Yakima School District sues over design issues, property damage with IKE’s blue wall
YAKIMA, Wash. — The Yakima School District is suing the companies that built the new Dwight D. Eisenhower High School over allegations of improper design and “poor workmanship”.
Namely, the school district points to issues surrounding its infamous blue wall, the massive structure splits the school in half, touching both the school’s interior and exterior; it was designed to emulate the Yakima River.
In the lawsuit, the district says KDA Architecture’s initial design was flawed and that changes made to fix the flaws just contributed to the problem.
The district also alleges Graham Construction and Management failed to ensure the design was implemented and installed properly, including having incomplete elements and missing pieces.
KAPP-KVEW contacted district officials for the story, who said they were “transitioning leadership” and would not have a representative available to speak about court proceedings until the following week.
Attempts to contact KDA Architecture and Graham Construction were unsuccessful.
In 2009, Yakima voters passed a bond to replace the school. Shortly after, the school district signed a $4.8 million contract with KDA to design the new high school.
The design was completed in June of 2011. At that point, the district contracted with Graham Construction to bring the design to life for about $78.7 million.
The wall is made of blue stainless-steel metal shingles and blue porcelain tiles, with a water-resistant barrier underneath: a W.R. Grace Ice and Water Shield.
In April 2013, district officials noticed a problem with the wall: the water-resistant product was melting behind the porcelain tiles and leaking out through the metal shingles, the lawsuit said.
Upon investigation, KDA determined the dark color of the wall was raising the temperature in excess of the 180-degree limit specified for the product.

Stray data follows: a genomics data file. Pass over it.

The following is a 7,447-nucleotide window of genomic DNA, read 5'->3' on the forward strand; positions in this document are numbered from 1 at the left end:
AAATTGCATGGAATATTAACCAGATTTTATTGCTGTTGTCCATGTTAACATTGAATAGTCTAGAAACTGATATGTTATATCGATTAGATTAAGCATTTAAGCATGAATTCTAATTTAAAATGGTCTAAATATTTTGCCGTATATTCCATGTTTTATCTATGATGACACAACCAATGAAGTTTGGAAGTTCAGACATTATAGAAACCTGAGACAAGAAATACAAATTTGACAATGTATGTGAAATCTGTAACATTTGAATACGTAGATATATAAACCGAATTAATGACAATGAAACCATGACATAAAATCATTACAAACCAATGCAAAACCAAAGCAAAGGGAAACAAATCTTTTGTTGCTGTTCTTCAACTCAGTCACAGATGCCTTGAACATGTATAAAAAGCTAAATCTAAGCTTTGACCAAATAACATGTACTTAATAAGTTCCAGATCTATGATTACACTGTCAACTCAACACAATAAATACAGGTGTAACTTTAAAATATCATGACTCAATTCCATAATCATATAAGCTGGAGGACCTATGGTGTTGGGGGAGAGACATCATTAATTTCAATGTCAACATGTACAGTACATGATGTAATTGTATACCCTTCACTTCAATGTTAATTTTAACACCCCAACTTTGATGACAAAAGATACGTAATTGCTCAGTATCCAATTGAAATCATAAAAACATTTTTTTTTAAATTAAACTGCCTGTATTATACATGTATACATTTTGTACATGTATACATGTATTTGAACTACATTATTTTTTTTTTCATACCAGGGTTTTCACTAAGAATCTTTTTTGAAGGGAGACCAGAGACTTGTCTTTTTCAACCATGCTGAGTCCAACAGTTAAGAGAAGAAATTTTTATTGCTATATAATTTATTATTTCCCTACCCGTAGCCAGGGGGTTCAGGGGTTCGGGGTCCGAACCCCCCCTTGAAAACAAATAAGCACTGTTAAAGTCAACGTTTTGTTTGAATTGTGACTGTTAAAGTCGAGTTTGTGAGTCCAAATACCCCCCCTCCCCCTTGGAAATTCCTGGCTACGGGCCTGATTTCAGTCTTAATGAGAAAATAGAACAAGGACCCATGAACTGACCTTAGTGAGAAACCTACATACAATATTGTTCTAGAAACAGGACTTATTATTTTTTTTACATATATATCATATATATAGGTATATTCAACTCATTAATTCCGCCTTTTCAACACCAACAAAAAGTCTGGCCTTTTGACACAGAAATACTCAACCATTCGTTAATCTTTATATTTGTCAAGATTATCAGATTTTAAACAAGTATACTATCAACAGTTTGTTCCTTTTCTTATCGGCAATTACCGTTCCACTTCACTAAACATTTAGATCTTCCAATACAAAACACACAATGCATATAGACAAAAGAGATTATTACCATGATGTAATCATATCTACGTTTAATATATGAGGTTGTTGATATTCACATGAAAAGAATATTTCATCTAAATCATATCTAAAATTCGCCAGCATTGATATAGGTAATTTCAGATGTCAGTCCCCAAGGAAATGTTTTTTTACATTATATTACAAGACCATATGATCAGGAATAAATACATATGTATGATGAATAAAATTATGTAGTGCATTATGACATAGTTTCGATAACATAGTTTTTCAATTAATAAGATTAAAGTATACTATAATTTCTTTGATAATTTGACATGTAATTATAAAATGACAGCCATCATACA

The manufacturer of the product gave two options: get the “ultra” version of the product that’s more heat resistant to replace the melted ones or create a ventilation space between the product and the tiles to keep the temperature down.
According to the lawsuit, KDA initially recommended the first option, but backtracked after realizing the melted product was fused to the wood and couldn’t be removed without causing damage.
Instead, the design firm’s approach was to put “ultra” product behind the melted parts, at areas near the windows and base of the wall, and to put a drainage mat on some of the melted product to help minimize heat transfer, the lawsuit said.
“Aside from the above design changes, KDA made other changes to the design of the project during construction, including and in particular to the blue wall system,” the lawsuit said.
School staff moved into the building in late August 2013. Within two months, staff allegedly noticed “severe flaws” in the school’s design and construction that had resulted in property damage.
At that time, it appeared the main problem was water leaking through the wall into the school’s interior, the lawsuit said.
According to the lawsuit, tests throughout the school showed several locations with documented microbial growth and the school installed scaffolding and tenting to keep the blue wall dry prior to repairs.
“It was determined that this water infiltration was occuring as a result of improper design/installation, poor workmanship and a lack of flashings,” the lawsuit said.
To examine the damage thouroughly, workers had to remove the shingles and tiles from the blue wall. Many were fused together and about a third of the metal shingles were damaged in removal, the lawsuit said.
Additionally, the lawsuit says the new “ultra” material had also melted and the drainage mats had been cracked and warped in the heat.
Repairs to the building were made by November of 2017.
The district is suing over breach of contrract and professional negligence, among other things.